The number of unsolicited e-mails received in the US appears to be falling thanks to new laws and better technology, a government report says.
The Federal Trade Commission (FTC) said internet users still disliked spam - but most got less than two years ago.
Spam filters and a 2003 US law allowing people to opt out of future mailings were helping cut the problem, it said.
However, the report warned spammers were improving their technology and the number of e-mail scams had risen.
The US CAN-Spam legislation (Controlling the Assault of Non-Solicited Pornography and Marketing Act) was introduced in the US in January 2004.
The FTC said a survey by e-mail filtering firm MX Logic found spam accounted for 67% of traffic through its system for the first eight months of 2005 - a 9% drop from a year earlier.
Time Warner's internet unit AOL reported a 75% fall in spam received by its members from 2003 to 2004, the report added.
The FTC said studies from other countries, including Canada and Finland, "similarly report a decrease in the amount of spam reaching consumers' inboxes".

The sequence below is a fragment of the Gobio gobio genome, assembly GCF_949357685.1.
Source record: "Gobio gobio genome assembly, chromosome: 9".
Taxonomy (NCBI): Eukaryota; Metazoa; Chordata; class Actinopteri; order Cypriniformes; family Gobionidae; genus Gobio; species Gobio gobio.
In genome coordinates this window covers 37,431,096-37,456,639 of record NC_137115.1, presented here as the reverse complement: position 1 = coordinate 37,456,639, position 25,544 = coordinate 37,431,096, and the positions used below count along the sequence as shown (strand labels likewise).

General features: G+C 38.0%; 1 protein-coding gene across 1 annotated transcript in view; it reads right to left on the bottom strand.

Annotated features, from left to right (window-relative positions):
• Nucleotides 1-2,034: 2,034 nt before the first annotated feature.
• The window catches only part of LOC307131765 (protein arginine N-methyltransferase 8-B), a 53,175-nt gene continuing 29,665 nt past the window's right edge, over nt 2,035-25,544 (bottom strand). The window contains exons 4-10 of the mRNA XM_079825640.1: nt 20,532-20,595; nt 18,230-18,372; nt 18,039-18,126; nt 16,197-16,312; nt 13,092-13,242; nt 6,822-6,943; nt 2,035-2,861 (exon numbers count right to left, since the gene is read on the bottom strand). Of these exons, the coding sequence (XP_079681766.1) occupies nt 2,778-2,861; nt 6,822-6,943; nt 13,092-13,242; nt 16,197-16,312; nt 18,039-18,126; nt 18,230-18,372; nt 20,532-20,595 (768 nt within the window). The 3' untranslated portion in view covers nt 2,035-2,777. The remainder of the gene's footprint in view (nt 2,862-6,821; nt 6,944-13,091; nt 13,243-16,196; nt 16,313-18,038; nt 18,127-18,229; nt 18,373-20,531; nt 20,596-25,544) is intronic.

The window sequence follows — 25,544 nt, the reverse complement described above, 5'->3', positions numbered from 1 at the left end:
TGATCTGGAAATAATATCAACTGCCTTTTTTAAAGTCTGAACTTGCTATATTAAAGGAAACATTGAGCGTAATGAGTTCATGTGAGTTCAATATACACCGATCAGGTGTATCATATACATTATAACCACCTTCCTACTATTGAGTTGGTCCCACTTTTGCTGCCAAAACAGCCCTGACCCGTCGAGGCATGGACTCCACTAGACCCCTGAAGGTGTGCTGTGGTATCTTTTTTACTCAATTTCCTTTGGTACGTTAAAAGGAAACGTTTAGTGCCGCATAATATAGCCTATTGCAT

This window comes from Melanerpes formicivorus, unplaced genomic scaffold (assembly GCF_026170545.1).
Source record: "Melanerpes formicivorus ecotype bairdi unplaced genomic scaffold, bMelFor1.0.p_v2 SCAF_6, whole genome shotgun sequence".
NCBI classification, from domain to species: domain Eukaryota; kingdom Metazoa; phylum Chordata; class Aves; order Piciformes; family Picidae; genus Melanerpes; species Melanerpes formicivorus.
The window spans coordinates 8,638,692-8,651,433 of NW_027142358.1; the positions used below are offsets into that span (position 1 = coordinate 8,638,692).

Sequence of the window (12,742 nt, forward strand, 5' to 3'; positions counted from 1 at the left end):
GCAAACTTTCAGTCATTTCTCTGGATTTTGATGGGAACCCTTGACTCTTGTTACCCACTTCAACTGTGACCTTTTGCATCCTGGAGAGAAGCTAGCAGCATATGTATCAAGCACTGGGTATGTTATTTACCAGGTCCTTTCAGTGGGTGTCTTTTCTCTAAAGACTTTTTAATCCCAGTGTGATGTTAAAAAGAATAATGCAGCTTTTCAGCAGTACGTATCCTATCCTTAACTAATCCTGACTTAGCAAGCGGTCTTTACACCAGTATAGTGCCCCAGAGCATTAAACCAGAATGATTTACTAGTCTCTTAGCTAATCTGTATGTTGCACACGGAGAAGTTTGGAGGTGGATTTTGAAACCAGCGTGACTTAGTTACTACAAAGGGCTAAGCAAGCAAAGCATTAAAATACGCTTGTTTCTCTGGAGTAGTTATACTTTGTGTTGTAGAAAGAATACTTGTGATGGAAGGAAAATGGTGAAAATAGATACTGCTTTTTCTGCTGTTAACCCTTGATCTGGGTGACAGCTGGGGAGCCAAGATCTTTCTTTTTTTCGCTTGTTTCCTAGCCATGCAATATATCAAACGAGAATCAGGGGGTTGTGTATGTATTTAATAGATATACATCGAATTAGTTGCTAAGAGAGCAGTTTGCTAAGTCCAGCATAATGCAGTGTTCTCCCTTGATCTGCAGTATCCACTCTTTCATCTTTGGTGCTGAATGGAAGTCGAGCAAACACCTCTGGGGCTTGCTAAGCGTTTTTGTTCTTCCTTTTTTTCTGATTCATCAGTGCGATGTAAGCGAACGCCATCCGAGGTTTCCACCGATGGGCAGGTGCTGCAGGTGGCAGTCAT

Most retailers and marketers were complying with legislation under CAN-Spam which allowed consumers to opt out of future mailings, it said.
Surveys also showed users were becoming more tolerant of spam, seeing it as "an acceptable nuisance rather than a cause for abandoning e-mail".
Internet service providers (ISPs) had improved their filters, the FTC said, and could now effectively block the vast majority of spam messages.
However, the government report warned, there has been a troubling shift in spamming techniques over the past two years.
"Spam advertising commercial products or services is being replaced by spam that is potentially more harmful, as opposed to merely annoying," it said.
"For example, phishing spam, which attempts to trick recipients into providing personally identifiable information to scam artists posing as legitimate businesses, has increased significantly since the enactment of CAN-Spam."